Awareness and use of online appointment booking in general practice: analysis of GP Patient Survey data
General practices are required to provide online booking to patients in line with policy to digitise access. Online booking services offer the option of booking an appointment 24/7 using the internet. However, uptake of online booking by patients is currently low and there is little evidence about awareness and use by different patient groups.
As part of the OBoE study, we performed a secondary analysis of GP Patient Survey data (2018) making use of two questions, one asking about awareness of online booking of appointments and another asking about use. Multivariate logistic regression was used to examine associations between both awareness and use in relation to age, gender, ethnicity, deprivation, the presence of a long-term condition, long-term sickness and being deaf. Comparison of models accounting for and not accounting for clustering by practice was used to illustrate the extent to which disparities reflect the clustering of certain types of patients in practices where awareness and use of online booking is high or low for all patient groups.
Of 647,064 patients answering the relevant question, 277,278 (43.3%) reported being aware of being able to book appointments online. In contrast, only 14% (93,671 /641,073) reported having actually booked an appointment online. There was evidence of variation by all factors considered. In particular, strong deprivation gradients in both awareness and use were evident (e.g. most vs. least deprived quintile OR for use=0.63 95%CI 0.61-0.65). There was a strong drop off in both awareness and use in patients over 75 (e.g. 85+ vs. 65-74 years OR for awareness=0.33 95%CI 0.32-0.35). Patients with long-term conditions were more aware and more likely to use online booking, however, deaf patients were less likely to be aware, but more likely to use online booking (not-deaf vs deaf OR for awareness= 0.78, 95%CI 0.70-0.86, OR for use= 1.29, 95%CI 1.14-1.46). Adjustment for practice suggest that around a third of the deprivation gradient in awareness and a fifth of the deprivation gradient in use is attributable to deprived patients being clustered in practices with low awareness/use for all patients.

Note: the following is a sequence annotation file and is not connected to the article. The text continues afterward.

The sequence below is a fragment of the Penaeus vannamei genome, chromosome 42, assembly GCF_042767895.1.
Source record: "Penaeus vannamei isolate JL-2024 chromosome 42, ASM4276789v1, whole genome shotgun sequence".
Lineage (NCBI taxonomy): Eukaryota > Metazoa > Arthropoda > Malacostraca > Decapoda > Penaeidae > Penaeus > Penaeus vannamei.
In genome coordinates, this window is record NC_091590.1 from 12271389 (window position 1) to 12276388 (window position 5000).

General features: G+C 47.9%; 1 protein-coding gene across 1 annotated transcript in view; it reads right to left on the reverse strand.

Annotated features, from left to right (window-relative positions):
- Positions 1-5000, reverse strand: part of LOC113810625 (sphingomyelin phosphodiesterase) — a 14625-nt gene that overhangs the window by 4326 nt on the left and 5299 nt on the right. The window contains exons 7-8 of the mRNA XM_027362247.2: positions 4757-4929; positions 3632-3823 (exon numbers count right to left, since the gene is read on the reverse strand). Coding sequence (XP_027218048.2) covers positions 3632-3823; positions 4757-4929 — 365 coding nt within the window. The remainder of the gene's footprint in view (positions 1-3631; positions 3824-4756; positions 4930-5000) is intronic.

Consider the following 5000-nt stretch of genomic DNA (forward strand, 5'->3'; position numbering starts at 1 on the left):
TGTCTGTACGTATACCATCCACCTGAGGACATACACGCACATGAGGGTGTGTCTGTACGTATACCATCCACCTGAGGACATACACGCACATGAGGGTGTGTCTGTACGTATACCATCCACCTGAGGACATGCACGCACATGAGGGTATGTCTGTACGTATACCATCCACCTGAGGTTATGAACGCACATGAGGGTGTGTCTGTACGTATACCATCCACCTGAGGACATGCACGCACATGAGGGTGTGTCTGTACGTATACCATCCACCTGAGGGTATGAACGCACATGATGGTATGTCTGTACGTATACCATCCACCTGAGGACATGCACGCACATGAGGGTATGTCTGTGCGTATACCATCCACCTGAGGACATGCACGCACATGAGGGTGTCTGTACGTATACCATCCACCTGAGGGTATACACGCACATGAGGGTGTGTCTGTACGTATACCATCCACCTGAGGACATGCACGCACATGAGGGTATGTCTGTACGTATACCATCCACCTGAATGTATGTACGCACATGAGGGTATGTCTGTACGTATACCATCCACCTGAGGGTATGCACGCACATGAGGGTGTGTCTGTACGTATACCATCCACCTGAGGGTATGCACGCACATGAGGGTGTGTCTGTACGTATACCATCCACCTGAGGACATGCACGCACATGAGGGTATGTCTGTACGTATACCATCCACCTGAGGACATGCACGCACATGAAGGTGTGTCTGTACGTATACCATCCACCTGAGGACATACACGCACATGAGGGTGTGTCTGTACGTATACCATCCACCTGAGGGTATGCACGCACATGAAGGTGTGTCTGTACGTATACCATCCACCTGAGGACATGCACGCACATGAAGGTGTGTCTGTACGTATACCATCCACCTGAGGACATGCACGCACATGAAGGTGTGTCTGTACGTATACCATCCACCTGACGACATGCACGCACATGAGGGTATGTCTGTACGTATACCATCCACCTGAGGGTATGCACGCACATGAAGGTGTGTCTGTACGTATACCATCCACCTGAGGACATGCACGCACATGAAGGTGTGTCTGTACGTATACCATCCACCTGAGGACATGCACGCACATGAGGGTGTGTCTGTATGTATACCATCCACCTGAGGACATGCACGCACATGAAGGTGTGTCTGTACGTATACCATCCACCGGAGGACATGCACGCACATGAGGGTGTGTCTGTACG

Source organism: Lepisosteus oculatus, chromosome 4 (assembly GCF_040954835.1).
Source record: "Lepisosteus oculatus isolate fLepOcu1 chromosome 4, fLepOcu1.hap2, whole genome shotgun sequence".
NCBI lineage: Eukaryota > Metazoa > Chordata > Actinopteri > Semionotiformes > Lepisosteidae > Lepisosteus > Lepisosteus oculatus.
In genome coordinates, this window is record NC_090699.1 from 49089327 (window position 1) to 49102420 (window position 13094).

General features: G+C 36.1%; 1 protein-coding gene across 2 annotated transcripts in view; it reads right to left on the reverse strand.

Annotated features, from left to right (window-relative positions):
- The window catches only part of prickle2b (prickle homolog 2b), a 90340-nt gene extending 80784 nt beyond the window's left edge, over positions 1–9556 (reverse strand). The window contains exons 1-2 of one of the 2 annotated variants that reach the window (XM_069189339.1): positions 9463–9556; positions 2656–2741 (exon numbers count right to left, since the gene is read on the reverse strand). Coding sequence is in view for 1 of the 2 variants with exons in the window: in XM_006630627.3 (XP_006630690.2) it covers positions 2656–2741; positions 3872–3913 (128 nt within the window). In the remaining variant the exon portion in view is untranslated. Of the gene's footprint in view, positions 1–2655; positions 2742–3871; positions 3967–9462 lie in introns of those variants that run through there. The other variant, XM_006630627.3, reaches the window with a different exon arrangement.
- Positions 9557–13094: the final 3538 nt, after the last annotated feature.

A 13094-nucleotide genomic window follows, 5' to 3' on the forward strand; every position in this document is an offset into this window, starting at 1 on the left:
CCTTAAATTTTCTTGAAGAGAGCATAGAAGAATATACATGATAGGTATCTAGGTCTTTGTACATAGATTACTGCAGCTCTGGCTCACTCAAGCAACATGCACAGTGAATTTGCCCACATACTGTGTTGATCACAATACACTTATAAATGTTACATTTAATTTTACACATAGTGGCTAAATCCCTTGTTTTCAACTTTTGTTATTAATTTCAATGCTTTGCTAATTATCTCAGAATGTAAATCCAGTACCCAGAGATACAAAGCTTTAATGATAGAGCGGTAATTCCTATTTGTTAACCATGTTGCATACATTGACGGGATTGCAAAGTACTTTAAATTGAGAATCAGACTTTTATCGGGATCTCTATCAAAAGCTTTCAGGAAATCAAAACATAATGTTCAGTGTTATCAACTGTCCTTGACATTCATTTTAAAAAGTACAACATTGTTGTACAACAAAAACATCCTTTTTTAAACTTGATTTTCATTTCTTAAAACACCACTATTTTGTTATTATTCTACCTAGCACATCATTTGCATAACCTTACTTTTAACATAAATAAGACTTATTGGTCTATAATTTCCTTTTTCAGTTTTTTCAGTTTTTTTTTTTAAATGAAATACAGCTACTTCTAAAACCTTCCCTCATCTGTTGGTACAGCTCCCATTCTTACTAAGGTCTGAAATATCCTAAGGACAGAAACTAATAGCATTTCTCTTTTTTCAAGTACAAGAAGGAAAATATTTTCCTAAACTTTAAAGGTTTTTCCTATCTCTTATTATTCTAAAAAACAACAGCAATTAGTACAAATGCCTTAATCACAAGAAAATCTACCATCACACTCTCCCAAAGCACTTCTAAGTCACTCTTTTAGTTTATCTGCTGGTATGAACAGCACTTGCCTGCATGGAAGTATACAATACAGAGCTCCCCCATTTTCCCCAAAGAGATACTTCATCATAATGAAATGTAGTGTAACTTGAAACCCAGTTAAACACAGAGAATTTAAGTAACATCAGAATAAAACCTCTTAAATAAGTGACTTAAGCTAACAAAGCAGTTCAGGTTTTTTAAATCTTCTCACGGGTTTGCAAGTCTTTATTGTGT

Whilst over 40% of patients know that they can book appointment online, the number that actually do so is far lower. Furthermore, awareness and use of online appointment booking varies by patient group. Some of this variability is reassuring, for example that patients with long-term conditions are using the service, whilst other variability is more concerning, for example the strong deprivation gradient and drop off in old age. With the constant push for online services within the NHS, practices need to be aware that not all patient groups will book appointments online and that other routes of access need to be maintained to avoid widening health inequalities.